Kerosene Vs Flux ?
Posted 28 May 2010 - 06:21 PM
kerosene in stead of flux in his damascus welding.
He told me that he stacks the steel and before placing it in the forge
he completely submerge it in kerosene.
Of course today I went and I bought a gallon of kerosene
But first thought about asking in the forum, perhaps some one has some
experience in this area.
The question is .... anyone knows about the kerosene method?
Posted 28 May 2010 - 08:48 PM
Best regards Mariano.
Anvil Top Custom Knives
#3 Guest_Joe Mandt_*
Posted 28 May 2010 - 10:03 PM
Posted 29 May 2010 - 08:04 AM
I am very interested in getting away from borax. I'm thinking that kerosene would work well for cleaning a batch of 1" steel cable I've been sitting on.
Kerosene is a solvent isn't it ?
The last time I used it was in a old hurricane lantern when I was kid.
Posted 29 May 2010 - 08:56 AM
Posted 29 May 2010 - 11:51 AM
After tacking a stacked billet , and welding on a handle as usual, I stick the billet into a metal bucket of kerosene, entirely submerging the billet. When the billet is placed into the forge( running at 2315 F), the kerosene immediately flames off, leaving an even layer of soot (carbon?) over the entire billet. I do not remove the billet from the forge, or even disturb it, until the forge comes back up to 2300F, whereupon I weld as usual. No splatter, by the way.
I cool the billet, cut, clean, stack, and tack. Then, back into the kerosene, and weld again. So far, I've had only clean, essentially perfect welds in this manner. I believe I can tell that the finished billets are "cleaner" than the" clean" welds I used to get with flux.
I'm sure I can find a way to mess this method up, there always seems to be a new way to make a mistake, but I'm real happy so far....
P.S. I have seen no real theoretical explanation of the kerosene method. It clearly works, and has, for me, some advantages. I plan to discuss this with Kevin Cashen at Blade. I'm sure there are well understood factors at work, here. I just don't know what they are, myself.
Posted 29 May 2010 - 12:16 PM
I wonder if the steel incorporates that carbon at the right temp letting it migrate threw out the billet.
If so that could be another small bonus in using kerosene
these are just my thoughts and not based in anything scientific
Posted 29 May 2010 - 03:11 PM
That white line thing on the last weld,we've all seen those. It's an area of decarb from the forge weld. If the last weld is not done too close to final dimensions(which it shouldn't be)the line will dissapear, as the carbon will have had time to re-migrate into that area.
Anyway, I'm sure we'd all love to eliminate the "self-destucting forge" from using borax. The whole thing sounds like a dry weld. Has anyone tried this using stainless steels yet?
Posted 29 May 2010 - 06:46 PM
I have long used a mixture of borax and boric acid applying it on the stack with WD40.
I will test the system of kerosene on Monday, I have a W pattern waiting to be welded.
It would be nice to know what chemical effect occurs when using kerosene ...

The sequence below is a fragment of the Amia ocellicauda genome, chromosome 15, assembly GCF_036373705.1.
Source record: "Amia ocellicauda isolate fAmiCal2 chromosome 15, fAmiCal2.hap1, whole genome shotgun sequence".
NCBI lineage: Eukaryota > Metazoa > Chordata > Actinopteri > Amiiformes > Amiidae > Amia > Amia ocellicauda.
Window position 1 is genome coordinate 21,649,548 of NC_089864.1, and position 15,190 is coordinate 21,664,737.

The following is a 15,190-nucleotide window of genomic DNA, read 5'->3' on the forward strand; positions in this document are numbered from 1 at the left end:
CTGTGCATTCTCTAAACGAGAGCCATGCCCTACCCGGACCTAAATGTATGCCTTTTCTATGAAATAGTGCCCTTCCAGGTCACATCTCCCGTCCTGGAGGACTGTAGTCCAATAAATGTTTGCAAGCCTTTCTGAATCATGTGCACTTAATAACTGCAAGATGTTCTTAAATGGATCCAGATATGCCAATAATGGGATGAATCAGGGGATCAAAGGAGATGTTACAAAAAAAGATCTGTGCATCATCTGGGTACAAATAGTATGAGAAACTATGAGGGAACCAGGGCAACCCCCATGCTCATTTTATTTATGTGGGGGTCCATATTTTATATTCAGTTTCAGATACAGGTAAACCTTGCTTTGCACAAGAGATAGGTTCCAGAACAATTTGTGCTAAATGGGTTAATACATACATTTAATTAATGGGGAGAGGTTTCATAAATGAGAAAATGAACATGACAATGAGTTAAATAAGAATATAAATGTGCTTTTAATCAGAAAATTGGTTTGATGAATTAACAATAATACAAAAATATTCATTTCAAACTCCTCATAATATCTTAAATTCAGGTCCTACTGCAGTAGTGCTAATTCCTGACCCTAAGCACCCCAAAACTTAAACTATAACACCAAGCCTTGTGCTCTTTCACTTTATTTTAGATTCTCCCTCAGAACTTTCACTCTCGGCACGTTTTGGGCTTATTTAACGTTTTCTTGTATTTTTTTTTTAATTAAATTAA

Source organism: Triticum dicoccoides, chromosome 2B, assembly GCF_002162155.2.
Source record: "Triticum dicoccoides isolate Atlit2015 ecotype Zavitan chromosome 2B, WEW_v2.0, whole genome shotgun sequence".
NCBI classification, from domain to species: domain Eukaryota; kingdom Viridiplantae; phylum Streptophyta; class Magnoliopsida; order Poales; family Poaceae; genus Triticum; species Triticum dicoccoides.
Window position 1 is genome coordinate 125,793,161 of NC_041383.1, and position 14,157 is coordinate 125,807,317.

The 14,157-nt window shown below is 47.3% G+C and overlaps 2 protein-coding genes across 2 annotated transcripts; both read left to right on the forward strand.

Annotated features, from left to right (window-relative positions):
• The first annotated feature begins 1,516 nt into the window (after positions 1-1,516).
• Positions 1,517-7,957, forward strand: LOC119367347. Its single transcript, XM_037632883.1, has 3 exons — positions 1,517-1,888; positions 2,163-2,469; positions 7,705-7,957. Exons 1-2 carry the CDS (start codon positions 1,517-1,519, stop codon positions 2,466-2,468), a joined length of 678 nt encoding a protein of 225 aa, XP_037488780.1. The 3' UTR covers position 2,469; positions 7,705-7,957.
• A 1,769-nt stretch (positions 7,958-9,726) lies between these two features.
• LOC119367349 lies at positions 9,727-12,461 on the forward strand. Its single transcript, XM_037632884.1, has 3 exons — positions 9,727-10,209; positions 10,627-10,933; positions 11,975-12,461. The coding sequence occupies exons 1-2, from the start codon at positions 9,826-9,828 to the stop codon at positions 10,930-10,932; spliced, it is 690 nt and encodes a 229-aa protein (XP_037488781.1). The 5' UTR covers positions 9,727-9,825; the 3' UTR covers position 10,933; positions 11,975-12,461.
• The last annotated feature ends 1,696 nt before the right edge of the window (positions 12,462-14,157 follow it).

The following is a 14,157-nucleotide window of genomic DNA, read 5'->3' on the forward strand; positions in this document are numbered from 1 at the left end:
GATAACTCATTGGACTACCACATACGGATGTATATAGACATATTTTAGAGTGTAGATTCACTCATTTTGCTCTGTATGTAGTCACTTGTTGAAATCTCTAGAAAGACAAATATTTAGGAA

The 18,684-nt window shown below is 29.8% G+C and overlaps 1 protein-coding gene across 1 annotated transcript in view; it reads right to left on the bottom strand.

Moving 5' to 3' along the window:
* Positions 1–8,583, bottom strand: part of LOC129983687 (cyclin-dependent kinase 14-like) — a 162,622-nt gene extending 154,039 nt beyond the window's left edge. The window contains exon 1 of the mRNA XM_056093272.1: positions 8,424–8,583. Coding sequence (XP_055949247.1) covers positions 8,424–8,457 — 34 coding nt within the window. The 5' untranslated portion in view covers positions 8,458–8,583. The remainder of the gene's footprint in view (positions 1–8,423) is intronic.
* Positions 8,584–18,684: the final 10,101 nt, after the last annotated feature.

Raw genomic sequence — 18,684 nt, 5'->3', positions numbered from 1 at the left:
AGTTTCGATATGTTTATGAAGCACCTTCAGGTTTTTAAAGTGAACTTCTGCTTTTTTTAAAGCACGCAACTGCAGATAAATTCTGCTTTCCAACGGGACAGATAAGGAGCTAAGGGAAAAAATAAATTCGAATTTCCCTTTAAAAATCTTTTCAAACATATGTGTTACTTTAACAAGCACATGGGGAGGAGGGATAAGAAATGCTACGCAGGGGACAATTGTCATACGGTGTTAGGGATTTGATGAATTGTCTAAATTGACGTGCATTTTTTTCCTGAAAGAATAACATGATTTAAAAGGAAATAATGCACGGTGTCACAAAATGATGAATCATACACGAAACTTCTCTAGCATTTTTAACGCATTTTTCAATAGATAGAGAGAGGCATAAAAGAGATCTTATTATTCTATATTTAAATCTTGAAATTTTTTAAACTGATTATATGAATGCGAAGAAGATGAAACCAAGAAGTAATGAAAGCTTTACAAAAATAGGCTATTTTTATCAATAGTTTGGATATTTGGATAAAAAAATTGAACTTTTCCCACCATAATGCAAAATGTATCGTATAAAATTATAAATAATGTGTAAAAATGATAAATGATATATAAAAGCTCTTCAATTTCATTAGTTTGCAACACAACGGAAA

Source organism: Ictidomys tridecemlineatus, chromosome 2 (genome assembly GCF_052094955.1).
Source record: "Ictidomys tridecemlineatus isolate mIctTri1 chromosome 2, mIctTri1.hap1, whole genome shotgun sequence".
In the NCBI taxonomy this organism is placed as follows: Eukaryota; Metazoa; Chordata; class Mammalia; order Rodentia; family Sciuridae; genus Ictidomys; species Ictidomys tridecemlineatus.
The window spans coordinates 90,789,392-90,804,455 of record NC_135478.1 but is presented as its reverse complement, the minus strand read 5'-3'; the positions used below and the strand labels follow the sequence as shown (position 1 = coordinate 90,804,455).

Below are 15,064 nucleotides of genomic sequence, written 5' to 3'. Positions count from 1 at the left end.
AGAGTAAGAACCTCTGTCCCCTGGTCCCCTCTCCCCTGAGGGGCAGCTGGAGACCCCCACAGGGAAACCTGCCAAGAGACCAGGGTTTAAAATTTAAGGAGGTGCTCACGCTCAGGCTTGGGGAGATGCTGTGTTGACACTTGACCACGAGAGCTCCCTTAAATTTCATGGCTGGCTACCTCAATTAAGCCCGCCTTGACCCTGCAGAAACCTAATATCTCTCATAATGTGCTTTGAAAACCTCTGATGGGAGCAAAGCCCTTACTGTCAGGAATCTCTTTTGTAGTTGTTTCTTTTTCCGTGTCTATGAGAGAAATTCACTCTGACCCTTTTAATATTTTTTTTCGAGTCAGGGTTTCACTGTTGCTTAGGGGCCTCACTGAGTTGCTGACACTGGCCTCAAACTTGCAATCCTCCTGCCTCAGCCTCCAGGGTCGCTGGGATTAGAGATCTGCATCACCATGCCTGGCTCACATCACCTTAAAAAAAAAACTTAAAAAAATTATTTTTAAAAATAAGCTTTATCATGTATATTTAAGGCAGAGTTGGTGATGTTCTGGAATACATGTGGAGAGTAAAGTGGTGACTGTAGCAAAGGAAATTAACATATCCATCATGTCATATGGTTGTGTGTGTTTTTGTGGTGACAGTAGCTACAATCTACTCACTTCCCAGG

Saludos and thanks to all
Posted 30 May 2010 - 11:14 AM
Posted 30 May 2010 - 02:10 PM
I can't imagine that it would have any effect whatsoever, save the possibility that the additional absorbsion of carbon might affect the steel somewhat and NOT in a good way. I have no idea how much additional carbon gets produced, where it ends up, how much of that is absorbed by migration etc... a lot of questions.
Posted 08 June 2010 - 05:29 PM
Kevin suggested that at those temperatures that the carbon was certainly not sitting on the surface in a pure state. He assumed that, depending on the atmosphere in the forge, that it was probably present in the form of CO, or CO2, and as such, might be clinging to the surface as an inert atmosphere, protecting the steel from any free oxygen. I did note that I don't disturb the billet til its ready to weld.
This might be a starting place for a hypothesis about kerosene welding, though I don't know of any testing done.
Again, I don't know of any rigorous examination of welding methods. I do know that damascus welds readily and cleanly by this method.
I'd be interested in any scientific info on damascus welding methods.
Posted 09 June 2010 - 07:51 AM
When using flux, the flux will disolve impurities on the surface and carry them out during the welding process. With the kerosene process, I trust that the billet needs to be perfectly clean as the kerosene only protects the billet and provides no means of disolving surface impurities on the billet. Is this correct?
Posted 09 June 2010 - 09:14 AM
I cut, grind clean with used 50 grit, and stack, whether I'm welding with flux or kerosene.
I also grind mill scale off the 1084 before the first weld, so I can't give first hand info on this, but Ron N. and others don't grind off the mill scale from the 1084 before the first weld, and report the same absolutely clean welds. Go figure.
An interesting question is this: if the kerosene welding system works, and it does, then is the theory of flux welding that we all repeat correct, or is something else going on in flux welding?
One thing about flux is that, while it may help squirt out impurities, the flux itself is a gross impurity that has to be gotten out.
Posted 09 June 2010 - 09:43 AM
It just goes to show that even after centuries of a tried and proven method, there is always room to learn more.
Anyone know who came up with this idea and if it was a accidental finding or an experiment?
Posted 09 June 2010 - 10:38 PM
The kerosene/Wd-40 don't burn inside the can, they burn when they volitize, expand and come out of the can?
Posted 12 June 2010 - 06:06 PM